Rocket VPN is a mobile-only VPN from Liquidum, a company based in Ireland with offices in Canada. It’s powered by HotSpot Shield, which has been recently accused of spying on its users.

You can install Rocket VPN on Android 4.0.3 and up and iOS 9.0 and later (phones, tablets, and iPod touch including).

The interface looks a little dated sporting Google’s Material design, of which I was never a fan. It’s extremely easy to use, however, as there are zero settings except for the toggle that sets your VPN to auto-connect when you launch the app.

The main screen gives you access to the list of locations, a Connect button, and shows if your data is encrypted. There is no indication as to which type of encryption is used or protocol for that matter. The app description on Google Play and iTunes, as well as the developers’ website, just say “encryption” without giving out any details, advertising anonymity at the same time.

Not only is this misleading but also harmful, as inexperienced users will trust the ad slogans. Remember – a VPN does not make you anonymous. It can give you better privacy, but only if the provider is trustworthy. Rocket VPN is not – see the Privacy and Security section below.

There is no chat support. You can only email them or go through bare-bones FAQs.

Rocket VPN has no settings but has a built-in browser. It might be a viable solution for general browsing, but it doesn’t display media content correctly. So when it came to my streaming tests, I had to switch to Chrome.

The app has a nifty app dashboard, where you can add apps and set up which location you want to spoof when launching each app. For instance, you can add Netflix and configure Rocket VPN always to launch it from a US location. The setup is effortless – choose an app, a location, and you’re all set.

Other than that, there’s nothing to mention – no kill switch, encryption or protocols toggles.

Rocket VPN comes as a free app, so anyone can download it from Google Play Store or iTunes. Once you install the app, your account is created automatically based on your app store account credentials, and 250 MB is added – that’s your monthly quota of free data.

The free account grants you access to servers in 12 countries – the US, the UK, Singapore, Australia, Japan, Ireland, Ukraine, and five EU countries.

When you run out of free data, you can upgrade to paid plans. This is where it gets a little confusing because, on Android, I’m able to upgrade to one of the three plans – $3.99 per month, $8.99 for three months, and $23.75 for the whole year. Based on scarce FAQs, In-App Purchase (IAP) breakdown, and bits and pieces of information from Google Play and Apple iTunes, I’m assuming there must be an option to buy extra data for $0.99 and up to $35.99.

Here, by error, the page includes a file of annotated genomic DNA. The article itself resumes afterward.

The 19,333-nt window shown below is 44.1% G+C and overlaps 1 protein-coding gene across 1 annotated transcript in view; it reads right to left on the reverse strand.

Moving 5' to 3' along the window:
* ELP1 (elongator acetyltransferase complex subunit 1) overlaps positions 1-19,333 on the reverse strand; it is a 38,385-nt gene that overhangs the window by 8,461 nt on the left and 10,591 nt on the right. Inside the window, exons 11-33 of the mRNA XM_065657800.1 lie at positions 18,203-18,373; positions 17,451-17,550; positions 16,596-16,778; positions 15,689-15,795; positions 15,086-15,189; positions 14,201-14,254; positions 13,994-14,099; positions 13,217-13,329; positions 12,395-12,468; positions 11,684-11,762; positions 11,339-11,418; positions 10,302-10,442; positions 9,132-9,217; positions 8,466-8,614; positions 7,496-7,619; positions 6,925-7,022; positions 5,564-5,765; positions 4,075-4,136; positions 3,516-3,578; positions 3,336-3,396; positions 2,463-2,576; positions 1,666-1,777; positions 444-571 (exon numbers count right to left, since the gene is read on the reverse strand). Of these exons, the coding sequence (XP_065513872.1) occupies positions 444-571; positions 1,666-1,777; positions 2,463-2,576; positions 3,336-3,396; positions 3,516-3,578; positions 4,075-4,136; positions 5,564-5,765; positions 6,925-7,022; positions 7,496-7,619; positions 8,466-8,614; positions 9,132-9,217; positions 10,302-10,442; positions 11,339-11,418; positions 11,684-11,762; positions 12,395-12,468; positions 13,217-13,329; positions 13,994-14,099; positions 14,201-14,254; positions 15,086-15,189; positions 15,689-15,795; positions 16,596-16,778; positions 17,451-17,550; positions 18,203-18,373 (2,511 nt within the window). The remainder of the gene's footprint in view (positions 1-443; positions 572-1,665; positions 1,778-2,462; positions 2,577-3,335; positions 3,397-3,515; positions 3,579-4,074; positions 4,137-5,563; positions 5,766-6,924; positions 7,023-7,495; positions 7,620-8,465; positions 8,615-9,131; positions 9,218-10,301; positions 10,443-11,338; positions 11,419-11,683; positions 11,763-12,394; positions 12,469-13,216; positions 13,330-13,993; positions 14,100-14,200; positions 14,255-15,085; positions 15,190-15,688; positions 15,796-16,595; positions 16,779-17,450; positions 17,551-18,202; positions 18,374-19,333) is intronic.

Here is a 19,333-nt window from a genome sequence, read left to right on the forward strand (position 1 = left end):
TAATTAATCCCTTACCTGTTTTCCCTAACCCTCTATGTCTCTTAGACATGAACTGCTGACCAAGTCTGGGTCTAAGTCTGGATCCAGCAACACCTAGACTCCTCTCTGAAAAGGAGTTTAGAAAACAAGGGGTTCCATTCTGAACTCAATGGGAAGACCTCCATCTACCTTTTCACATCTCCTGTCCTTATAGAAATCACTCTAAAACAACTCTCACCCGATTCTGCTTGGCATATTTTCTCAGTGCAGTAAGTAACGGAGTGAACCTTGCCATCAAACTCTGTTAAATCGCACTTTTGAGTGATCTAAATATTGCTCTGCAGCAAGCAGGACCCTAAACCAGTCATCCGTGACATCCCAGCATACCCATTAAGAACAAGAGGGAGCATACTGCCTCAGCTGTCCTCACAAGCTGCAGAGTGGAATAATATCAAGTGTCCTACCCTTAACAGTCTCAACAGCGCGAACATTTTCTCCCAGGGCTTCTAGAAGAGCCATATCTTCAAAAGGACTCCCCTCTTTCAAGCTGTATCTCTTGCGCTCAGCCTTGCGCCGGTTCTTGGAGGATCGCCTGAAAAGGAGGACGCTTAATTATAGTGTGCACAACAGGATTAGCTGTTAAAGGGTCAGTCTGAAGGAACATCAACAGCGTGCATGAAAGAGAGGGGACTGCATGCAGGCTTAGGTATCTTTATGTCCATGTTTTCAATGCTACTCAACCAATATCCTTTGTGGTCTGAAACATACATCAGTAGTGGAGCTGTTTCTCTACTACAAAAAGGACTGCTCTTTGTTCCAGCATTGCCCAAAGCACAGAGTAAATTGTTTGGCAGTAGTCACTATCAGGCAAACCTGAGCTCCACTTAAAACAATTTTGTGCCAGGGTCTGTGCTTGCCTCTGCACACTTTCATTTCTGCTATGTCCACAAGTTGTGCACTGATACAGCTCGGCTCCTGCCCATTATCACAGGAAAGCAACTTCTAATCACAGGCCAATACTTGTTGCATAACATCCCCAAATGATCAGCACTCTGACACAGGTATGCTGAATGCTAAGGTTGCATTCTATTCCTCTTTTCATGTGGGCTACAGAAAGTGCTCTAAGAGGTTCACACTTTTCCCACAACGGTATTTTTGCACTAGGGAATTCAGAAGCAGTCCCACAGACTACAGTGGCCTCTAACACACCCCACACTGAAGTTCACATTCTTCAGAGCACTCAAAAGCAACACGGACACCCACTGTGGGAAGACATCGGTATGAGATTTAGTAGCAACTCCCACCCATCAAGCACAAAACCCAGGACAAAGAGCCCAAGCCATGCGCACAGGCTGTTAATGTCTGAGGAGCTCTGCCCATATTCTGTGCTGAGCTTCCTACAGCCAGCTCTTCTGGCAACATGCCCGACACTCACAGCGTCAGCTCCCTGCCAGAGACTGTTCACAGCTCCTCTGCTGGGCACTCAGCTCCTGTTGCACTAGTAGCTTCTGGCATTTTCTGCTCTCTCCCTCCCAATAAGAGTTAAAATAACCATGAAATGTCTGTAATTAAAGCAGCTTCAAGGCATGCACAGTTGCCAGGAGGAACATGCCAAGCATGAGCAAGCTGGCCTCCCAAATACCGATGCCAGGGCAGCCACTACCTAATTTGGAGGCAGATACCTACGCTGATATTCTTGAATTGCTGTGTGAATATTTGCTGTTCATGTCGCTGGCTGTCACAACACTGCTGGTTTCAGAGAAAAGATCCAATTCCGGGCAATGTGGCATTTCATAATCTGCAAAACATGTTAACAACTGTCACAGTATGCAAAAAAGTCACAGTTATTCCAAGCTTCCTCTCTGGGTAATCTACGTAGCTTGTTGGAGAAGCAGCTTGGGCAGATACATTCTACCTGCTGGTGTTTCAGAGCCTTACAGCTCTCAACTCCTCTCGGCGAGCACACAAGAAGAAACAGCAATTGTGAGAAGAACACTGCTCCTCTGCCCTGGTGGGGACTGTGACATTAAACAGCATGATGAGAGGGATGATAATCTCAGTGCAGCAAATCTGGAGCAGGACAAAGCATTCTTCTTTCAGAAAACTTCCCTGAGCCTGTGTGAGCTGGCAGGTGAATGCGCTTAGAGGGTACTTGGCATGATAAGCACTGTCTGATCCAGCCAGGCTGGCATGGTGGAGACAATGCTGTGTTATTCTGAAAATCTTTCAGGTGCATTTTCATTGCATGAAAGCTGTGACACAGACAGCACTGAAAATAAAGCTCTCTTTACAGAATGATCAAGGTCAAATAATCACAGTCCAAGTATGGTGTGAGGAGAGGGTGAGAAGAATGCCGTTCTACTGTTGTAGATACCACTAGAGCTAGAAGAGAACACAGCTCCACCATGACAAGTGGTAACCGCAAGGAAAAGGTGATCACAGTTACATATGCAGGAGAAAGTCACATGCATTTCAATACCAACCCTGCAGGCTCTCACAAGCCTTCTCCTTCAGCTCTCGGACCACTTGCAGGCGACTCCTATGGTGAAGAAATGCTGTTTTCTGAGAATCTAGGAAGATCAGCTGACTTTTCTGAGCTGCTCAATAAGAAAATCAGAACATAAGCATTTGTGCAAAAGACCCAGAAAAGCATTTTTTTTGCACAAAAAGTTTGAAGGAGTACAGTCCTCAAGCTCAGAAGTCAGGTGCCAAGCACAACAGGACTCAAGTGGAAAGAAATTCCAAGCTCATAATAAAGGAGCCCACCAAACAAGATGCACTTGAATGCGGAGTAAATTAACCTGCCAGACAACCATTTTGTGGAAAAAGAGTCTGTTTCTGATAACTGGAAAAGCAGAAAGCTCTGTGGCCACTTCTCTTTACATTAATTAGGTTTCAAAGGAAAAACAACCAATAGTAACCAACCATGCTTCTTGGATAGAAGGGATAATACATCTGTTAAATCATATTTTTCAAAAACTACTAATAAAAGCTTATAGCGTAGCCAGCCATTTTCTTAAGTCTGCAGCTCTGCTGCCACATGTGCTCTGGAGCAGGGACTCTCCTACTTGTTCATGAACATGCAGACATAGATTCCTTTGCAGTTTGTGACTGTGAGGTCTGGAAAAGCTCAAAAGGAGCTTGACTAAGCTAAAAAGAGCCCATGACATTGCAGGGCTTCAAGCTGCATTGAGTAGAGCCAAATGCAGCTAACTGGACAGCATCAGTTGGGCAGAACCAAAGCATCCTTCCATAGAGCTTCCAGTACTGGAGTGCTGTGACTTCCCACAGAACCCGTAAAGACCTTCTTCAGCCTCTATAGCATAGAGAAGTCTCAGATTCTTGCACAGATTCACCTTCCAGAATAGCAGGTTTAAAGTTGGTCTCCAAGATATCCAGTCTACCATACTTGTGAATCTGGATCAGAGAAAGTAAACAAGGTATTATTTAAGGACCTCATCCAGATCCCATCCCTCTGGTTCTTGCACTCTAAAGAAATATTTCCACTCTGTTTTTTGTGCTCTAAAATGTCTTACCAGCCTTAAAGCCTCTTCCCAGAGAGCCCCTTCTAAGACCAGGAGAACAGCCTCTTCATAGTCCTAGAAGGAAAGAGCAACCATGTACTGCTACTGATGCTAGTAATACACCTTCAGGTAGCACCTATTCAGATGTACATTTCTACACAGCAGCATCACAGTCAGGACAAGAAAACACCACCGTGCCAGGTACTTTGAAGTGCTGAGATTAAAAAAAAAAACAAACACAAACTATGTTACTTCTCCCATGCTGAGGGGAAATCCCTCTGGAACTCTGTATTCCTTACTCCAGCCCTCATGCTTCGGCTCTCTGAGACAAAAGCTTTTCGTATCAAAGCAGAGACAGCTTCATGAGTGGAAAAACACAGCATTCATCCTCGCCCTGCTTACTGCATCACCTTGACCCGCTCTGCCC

Paid subscribers get access to speedier servers in the same locations and the ability to use the same Rocket VPN license on up to five devices (Android and iOS).

Unfortunately, the developer is all but transparent about pricing, and a detailed outline of all IAPs and plans is nowhere to be found.

Understandably, you can only pay for your Rocket VPN’s IAP via Google Play and Apple iTunes store. Their refund policy is hard to understand since it covers all of their products, games included and dwells more on the purchase of in-game coins rather than VPN plans.

I tested Rocket VPN for speed and security leaks. While my default speed wasn’t stellar as such, Rocket VPN didn’t affect my speeds in any remarkable way. Here is my result measured by the Meteor app before connecting to a VPN:

When connected to a US server:

And when connected to a UK server:

Rocket VPN did not leak my DNS, WebRTC, or IPv6:

I was able to stream BBC iPlayer, although with a good deal of buffering, which is understandable due to my speed:

But I couldn’t get Netflix to work when I connected to a VPN – the app flat out refused to connect. I was able to access Netflix from a browser, but they have this nasty mobile browser gate that prevents you from streaming from a mobile browser, and forces you back to their mobile app. Even though I set up my browser to request a desktop version of their website, I was still pushed to Netflix mobile app, which refused to connect.

If you’re still on the fence about Rocket VPN, let me put the last nails in its coffin. It’s adware; it logs your activities head to toe, and it offers zero explanation as to which type of encryption or protocol it’s using.

Their Privacy Policy is a long and sad read – they log things you do, but even more troubling, they appear to store the information you send to other people when using their app. For instance, if you use Skype or WhatsApp when connected to a VPN, you’re communicating with your contacts through a VPN, so this clause could mean the provider is profiling not only you but your recipients, too.

That is way too intrusive because you might have agreed to their ToS and Privacy Policy, whether you understand the implications or not. But your friends haven’t agreed, which means Rocket VPN is collecting data on people who are not their users, and without their consent.

Aside from that, the provider logs your metadata and usage data, as well as your location, your device unique identifiers, and information about your carriers.

They use cookies, web beacons, and whatnot. I’m not surprised Rocket VPN has been labeled as “malicious and intrusive” by security researchers and marked as malware by VirusTotal.

Rocket VPN is precisely the type of VPN that uses typical “encryption and anonymity” boilerplate and free data to lure unsuspecting users into installing their app, which is very capable spyware but a crappy VPN. Avoid like the plague.